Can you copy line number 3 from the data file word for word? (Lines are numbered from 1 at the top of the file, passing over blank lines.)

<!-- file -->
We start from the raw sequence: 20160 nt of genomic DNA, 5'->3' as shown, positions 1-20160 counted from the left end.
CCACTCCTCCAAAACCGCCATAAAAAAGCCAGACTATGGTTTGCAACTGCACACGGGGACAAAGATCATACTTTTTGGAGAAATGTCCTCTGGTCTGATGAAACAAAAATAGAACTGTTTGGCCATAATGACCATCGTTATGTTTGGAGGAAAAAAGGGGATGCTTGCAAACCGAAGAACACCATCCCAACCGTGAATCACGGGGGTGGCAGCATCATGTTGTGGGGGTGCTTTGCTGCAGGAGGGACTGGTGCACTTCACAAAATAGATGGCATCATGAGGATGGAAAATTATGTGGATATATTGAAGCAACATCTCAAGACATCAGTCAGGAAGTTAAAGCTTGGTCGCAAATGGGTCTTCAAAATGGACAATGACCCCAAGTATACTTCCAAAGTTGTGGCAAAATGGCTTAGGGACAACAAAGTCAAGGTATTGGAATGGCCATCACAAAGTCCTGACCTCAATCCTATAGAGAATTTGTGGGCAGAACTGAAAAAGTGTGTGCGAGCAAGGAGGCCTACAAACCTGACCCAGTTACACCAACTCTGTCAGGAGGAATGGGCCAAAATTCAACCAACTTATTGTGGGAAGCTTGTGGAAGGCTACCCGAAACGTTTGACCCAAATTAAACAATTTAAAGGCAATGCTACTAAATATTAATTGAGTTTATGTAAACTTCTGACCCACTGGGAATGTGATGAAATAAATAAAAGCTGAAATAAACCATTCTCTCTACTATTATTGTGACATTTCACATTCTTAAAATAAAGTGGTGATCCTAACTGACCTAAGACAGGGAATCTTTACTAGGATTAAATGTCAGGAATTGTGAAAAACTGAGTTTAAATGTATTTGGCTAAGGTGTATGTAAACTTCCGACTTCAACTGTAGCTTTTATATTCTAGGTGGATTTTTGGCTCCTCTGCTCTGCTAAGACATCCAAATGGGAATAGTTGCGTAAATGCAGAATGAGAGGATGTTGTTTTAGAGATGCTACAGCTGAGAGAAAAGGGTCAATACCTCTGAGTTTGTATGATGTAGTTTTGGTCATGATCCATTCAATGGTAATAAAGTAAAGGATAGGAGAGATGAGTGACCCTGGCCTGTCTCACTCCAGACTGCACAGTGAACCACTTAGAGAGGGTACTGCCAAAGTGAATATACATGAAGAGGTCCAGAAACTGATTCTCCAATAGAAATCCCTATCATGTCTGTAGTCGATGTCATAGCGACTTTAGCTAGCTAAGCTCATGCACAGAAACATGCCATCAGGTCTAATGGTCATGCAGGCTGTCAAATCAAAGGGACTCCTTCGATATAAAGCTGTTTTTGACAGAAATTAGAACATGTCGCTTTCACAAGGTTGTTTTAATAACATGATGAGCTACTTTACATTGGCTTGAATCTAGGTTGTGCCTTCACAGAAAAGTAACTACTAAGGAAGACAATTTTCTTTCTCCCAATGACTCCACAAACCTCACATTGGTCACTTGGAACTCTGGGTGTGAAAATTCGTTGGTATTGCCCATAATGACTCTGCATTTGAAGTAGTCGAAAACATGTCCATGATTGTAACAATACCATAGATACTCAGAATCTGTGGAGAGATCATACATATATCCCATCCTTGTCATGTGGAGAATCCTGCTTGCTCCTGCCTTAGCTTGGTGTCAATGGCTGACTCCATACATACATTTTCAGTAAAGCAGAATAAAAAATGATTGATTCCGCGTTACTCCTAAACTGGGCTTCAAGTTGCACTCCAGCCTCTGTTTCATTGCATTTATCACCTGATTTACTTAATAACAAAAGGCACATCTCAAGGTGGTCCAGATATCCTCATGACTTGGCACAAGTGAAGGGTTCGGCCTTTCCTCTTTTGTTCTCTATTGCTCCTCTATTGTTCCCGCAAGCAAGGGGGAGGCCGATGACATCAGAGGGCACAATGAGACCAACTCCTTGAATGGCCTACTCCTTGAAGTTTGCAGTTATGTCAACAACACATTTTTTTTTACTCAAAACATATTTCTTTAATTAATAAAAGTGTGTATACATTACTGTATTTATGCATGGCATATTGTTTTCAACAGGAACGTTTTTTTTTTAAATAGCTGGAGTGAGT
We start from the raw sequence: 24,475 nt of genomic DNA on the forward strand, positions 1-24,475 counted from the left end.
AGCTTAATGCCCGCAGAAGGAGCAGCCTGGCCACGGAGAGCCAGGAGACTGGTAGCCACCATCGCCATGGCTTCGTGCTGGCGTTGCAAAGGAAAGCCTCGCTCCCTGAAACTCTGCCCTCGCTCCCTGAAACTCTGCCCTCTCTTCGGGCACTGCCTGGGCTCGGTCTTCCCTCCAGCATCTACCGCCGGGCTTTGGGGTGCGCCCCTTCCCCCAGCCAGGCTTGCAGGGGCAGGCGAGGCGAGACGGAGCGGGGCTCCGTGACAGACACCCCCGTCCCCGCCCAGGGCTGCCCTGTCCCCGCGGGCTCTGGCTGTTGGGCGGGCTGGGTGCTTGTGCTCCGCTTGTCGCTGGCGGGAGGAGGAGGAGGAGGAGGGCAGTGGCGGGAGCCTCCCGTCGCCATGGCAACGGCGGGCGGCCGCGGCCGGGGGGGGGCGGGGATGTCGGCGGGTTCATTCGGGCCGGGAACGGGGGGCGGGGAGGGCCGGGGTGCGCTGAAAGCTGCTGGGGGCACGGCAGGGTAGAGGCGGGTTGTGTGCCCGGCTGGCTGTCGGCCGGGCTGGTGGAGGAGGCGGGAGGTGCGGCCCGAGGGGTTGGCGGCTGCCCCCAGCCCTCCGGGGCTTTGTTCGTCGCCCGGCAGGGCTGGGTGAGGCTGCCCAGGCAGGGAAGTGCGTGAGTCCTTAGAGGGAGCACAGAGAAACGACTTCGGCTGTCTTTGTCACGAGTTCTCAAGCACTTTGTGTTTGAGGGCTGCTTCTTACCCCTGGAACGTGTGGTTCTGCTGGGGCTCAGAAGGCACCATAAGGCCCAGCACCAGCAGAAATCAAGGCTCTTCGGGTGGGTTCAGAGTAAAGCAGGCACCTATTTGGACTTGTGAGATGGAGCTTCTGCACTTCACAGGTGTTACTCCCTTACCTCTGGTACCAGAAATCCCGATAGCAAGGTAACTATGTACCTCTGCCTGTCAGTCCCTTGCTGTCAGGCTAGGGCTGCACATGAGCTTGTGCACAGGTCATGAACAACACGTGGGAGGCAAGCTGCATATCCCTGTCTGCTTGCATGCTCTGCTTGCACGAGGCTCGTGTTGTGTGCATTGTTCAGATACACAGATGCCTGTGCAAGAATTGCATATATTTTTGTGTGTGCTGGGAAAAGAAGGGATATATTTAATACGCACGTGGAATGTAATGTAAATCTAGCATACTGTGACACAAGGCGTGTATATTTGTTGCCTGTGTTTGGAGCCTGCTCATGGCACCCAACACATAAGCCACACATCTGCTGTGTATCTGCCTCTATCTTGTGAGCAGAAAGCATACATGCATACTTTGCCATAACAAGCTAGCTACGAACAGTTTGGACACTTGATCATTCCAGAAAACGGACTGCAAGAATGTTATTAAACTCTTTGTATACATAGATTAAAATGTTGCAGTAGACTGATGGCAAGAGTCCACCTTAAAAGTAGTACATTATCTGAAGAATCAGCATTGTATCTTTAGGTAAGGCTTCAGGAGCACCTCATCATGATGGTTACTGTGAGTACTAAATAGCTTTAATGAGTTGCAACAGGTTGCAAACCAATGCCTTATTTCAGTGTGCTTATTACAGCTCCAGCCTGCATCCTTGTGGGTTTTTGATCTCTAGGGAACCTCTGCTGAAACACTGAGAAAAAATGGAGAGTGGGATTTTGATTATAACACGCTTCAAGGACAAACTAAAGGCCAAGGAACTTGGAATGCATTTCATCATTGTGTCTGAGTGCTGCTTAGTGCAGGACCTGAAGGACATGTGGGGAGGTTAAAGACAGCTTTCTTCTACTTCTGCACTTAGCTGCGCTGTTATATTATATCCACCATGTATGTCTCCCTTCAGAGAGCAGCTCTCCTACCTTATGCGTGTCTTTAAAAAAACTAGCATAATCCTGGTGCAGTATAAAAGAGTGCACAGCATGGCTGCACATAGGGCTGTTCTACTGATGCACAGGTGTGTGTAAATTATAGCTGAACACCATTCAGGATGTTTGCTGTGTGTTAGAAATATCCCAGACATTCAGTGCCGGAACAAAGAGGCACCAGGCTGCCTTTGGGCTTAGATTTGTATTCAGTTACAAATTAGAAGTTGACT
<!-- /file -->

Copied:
We start from the raw sequence: 24,475 nt of genomic DNA on the forward strand, positions 1-24,475 counted from the left end.